Let’s say I have an interleaved VBO that stores some vertex positions, colours etc.
Then I create a VAO, and start setting up the state needed to supply vertex data. The VBO would be bound at this point, and thus, becomes associated with this VAO.
I’m seeking to understand the thinking behind this relationship between VAOs and VBOs. Why associate each VAO with an individual VBO (or a single set of seperate VBOs if non-interleaving).
Surely, it would be more beneficial to decouple the data of the VBO from the vertex formatting state of the VAO. That way, a single VAO could be bound once and then used across multiple sets of VBOs, each of which, although may contain different combinations of data, are formatted identically in terms of vertex layout, and thus compatible with the bound VAO.
Possibly I’m not understanding these two ideas very well, and was hoping if someone could help illuminate me a little on this.
Well, you can already do that. Yes, the state set by glBindVertexBuffer will still technically be part of the VAO, but you can quickly change buffer bindings without changing the vertex format. And thus, you can have one VAO that gets used by many buffer bindings. The DSA version of the API doesn’t even give you the option of glVertexAttribPointer-like functionality; it always separates them.
As for why this was not always the case, it’s basically the same reason it always is when something in OpenGL looks stupid: backwards compatibility.
When vertex arrays were first introduced to OpenGL, they could only use client side arrays. That’s why all of those functions have “Pointer” in the name: because they took actual pointers to actual memory, rather than byte offsets. Also, VAOs weren’t actually a thing at the time; they came later.
Then, the concept of using GPU memory came along. NVIDIA’s attempt to do this was too low-level (they let you directly allocate memory). AMD’s attempt was better, but still had some problems. See, their idea required that the user call a different function to set the format + buffer object used by it. Which meant that, if a user wanted to sometimes use GPU memory and sometimes use CPU memory, they had to have two entirely different code paths. Which was deemed to be bad because reasons.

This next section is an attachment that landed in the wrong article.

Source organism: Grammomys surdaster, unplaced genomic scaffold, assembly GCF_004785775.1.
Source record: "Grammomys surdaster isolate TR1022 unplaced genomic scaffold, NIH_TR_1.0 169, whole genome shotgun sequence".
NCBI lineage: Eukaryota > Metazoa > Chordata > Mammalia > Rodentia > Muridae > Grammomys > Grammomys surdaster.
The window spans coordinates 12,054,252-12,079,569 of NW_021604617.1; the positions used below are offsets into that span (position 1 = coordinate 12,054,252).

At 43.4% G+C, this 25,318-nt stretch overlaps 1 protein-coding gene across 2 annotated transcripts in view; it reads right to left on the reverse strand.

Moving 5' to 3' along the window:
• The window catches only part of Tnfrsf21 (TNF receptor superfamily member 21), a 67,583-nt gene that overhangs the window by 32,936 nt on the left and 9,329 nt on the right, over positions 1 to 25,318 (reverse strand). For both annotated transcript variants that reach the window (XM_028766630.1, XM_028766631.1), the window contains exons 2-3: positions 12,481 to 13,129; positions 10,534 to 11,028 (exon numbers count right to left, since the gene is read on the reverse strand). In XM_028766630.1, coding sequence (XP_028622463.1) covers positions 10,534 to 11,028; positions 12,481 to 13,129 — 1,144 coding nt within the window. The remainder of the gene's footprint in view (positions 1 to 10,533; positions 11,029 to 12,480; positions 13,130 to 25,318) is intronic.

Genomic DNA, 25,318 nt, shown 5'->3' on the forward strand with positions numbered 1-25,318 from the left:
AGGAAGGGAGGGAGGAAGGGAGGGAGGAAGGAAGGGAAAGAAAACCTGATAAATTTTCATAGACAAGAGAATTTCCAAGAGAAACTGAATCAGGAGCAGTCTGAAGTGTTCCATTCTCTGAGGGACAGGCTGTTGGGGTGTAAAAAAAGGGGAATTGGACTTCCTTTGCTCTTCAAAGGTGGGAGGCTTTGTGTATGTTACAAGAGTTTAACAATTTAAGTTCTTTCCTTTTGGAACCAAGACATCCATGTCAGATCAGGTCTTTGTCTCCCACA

ARB_VBO fixed this “problem” by making the “pointer” part of the “Pointer” functions change into a byte offset based on whether something was bound to GL_ARRAY_BUFFER. That way, people could bind to that binding point, and then call their old functions, passing in “pointers” that weren’t actually pointers.
I’m sure someone, somewhere was made happy by this.
Fast-forward to OpenGL 3.0 and Vertex Array Objects. They wanted to extract the vertex state into an object. But separating vertex format state from buffer binding state was impossible because glVertexAttribPointer and such set both kinds of state. So if you tried that, you would have a function that set both context state and object state. That would be decidedly weird.
And of course, making a new set of functions was considered unacceptable because reasons. Reasons which must not have been that good, since they eventually did.
Thank you for the swift response. I seem to have a knack of thinking up features that already exist, and completely missing them in the documentation pages… Whoops! Good that you’ve been able to direct me toward the right resource.
Very interesting what you say about the history behind it as well. It’s always useful to have that sort of insight. I agree that certain portions of the API look a bit “stupid” and could be better implemented. One example, the last parameter of glVertexAttribPointer, that being a const GLvoid * pointer. This gave me hours of headaches as a beginner, before I realised that it was simply the offset into the buffer. I’d often wonder why that particular parameter was implemented so badly, but like you say, it is most likely a case of backward compatibility. In fact, I think this particular example links in closely with what you were saying about client-side VAOs. May be worth me looking into a bit more.
I’ll let you know if I require any further assistance interpreting the link you’ve sent me. It seems clear enough though.